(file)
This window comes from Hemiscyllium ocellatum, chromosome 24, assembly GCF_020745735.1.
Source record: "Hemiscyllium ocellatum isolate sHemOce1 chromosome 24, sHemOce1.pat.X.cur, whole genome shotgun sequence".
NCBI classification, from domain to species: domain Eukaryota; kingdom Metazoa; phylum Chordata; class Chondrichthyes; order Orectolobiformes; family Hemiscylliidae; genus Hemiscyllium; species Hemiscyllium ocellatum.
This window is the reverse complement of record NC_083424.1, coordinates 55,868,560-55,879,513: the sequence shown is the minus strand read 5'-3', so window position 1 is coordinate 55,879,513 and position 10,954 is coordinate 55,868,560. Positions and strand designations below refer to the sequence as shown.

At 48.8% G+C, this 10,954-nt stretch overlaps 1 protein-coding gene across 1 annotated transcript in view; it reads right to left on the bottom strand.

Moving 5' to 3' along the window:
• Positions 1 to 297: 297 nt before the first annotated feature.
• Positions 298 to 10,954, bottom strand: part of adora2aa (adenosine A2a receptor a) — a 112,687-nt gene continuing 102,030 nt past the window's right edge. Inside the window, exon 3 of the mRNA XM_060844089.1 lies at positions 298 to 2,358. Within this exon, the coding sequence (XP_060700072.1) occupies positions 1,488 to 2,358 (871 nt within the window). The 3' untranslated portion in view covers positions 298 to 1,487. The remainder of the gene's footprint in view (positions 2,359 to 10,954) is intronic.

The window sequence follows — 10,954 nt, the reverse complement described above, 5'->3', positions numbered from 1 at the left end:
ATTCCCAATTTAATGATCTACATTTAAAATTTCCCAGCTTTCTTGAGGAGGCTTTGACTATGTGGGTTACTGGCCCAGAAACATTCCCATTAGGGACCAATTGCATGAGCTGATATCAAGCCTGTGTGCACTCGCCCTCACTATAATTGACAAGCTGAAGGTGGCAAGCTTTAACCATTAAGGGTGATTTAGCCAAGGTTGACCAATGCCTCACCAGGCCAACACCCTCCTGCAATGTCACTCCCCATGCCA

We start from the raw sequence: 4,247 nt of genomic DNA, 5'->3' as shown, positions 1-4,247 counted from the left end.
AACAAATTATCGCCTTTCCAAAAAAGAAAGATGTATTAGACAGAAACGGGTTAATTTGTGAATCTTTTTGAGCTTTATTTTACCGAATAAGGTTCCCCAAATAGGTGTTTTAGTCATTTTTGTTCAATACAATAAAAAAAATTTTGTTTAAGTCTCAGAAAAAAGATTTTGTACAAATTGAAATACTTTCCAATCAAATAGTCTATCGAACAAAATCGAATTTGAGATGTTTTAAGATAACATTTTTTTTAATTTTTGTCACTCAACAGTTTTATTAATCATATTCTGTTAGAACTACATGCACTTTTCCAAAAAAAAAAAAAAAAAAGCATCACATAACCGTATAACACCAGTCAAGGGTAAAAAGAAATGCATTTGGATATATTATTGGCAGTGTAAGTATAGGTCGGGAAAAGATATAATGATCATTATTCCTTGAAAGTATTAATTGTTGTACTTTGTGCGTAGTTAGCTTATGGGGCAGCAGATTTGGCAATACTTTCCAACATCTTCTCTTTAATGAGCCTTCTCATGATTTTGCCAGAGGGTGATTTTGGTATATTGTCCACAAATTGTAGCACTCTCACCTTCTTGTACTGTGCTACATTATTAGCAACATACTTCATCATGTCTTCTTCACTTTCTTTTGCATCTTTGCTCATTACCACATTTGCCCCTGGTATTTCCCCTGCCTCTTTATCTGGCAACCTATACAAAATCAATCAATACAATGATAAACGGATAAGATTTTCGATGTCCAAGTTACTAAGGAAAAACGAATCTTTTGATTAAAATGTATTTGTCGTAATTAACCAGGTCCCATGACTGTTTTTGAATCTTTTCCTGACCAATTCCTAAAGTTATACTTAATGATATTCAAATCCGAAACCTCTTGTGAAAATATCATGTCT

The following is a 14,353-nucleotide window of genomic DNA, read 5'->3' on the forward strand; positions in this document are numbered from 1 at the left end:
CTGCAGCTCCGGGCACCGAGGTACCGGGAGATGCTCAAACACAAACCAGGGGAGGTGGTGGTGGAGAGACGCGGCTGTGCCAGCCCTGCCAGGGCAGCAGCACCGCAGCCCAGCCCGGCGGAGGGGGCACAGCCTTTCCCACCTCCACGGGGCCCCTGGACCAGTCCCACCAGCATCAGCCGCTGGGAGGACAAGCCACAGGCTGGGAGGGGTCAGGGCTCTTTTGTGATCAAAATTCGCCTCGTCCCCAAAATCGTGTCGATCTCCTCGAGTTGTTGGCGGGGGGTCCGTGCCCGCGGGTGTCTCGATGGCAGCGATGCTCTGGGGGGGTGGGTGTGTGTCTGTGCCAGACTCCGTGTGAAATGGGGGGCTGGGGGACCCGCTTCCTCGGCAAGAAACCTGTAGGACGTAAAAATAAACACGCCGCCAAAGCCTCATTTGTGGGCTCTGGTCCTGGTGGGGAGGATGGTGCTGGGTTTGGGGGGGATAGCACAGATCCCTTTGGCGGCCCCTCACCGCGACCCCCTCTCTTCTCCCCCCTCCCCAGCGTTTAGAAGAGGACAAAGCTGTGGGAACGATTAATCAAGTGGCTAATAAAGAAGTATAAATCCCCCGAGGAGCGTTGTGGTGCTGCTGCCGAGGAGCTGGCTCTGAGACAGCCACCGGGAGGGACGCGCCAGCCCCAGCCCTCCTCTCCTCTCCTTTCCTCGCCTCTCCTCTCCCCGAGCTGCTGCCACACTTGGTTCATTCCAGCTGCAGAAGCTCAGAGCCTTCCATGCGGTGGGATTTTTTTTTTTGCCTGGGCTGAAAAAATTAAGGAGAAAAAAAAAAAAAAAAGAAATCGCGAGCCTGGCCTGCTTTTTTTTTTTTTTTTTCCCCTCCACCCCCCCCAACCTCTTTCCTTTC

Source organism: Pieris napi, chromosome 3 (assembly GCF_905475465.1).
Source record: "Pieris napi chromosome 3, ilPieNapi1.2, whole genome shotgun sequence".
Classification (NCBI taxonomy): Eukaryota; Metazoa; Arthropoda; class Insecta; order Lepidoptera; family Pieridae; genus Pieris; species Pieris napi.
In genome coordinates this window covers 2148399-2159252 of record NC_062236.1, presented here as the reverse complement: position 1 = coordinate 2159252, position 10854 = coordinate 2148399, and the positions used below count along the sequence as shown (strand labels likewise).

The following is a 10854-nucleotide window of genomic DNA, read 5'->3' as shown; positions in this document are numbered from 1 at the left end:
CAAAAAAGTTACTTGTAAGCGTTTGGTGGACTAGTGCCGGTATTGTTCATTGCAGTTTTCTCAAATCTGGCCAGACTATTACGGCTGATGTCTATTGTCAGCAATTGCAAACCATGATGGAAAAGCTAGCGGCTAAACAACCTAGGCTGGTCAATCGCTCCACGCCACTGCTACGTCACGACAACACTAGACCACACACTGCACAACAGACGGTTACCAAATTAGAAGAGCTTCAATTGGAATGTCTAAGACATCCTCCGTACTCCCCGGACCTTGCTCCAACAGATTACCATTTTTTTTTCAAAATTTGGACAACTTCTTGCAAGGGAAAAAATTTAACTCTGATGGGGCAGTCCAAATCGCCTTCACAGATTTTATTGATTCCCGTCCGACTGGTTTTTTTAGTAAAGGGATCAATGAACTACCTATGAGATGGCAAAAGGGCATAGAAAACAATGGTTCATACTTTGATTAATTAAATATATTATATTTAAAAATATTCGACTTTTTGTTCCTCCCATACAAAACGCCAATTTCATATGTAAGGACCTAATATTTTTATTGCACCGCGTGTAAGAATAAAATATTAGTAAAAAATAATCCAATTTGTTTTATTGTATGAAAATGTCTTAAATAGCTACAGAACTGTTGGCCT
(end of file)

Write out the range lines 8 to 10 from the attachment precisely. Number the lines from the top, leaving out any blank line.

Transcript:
• Positions 298 to 10,954, bottom strand: part of adora2aa (adenosine A2a receptor a) — a 112,687-nt gene continuing 102,030 nt past the window's right edge. Inside the window, exon 3 of the mRNA XM_060844089.1 lies at positions 298 to 2,358. Within this exon, the coding sequence (XP_060700072.1) occupies positions 1,488 to 2,358 (871 nt within the window). The 3' untranslated portion in view covers positions 298 to 1,487. The remainder of the gene's footprint in view (positions 2,359 to 10,954) is intronic.

The window sequence follows — 10,954 nt, the reverse complement described above, 5'->3', positions numbered from 1 at the left end:
ATTCCCAATTTAATGATCTACATTTAAAATTTCCCAGCTTTCTTGAGGAGGCTTTGACTATGTGGGTTACTGGCCCAGAAACATTCCCATTAGGGACCAATTGCATGAGCTGATATCAAGCCTGTGTGCACTCGCCCTCACTATAATTGACAAGCTGAAGGTGGCAAGCTTTAACCATTAAGGGTGATTTAGCCAAGGTTGACCAATGCCTCACCAGGCCAACACCCTCCTGCAATGTCACTCCCCATGCCA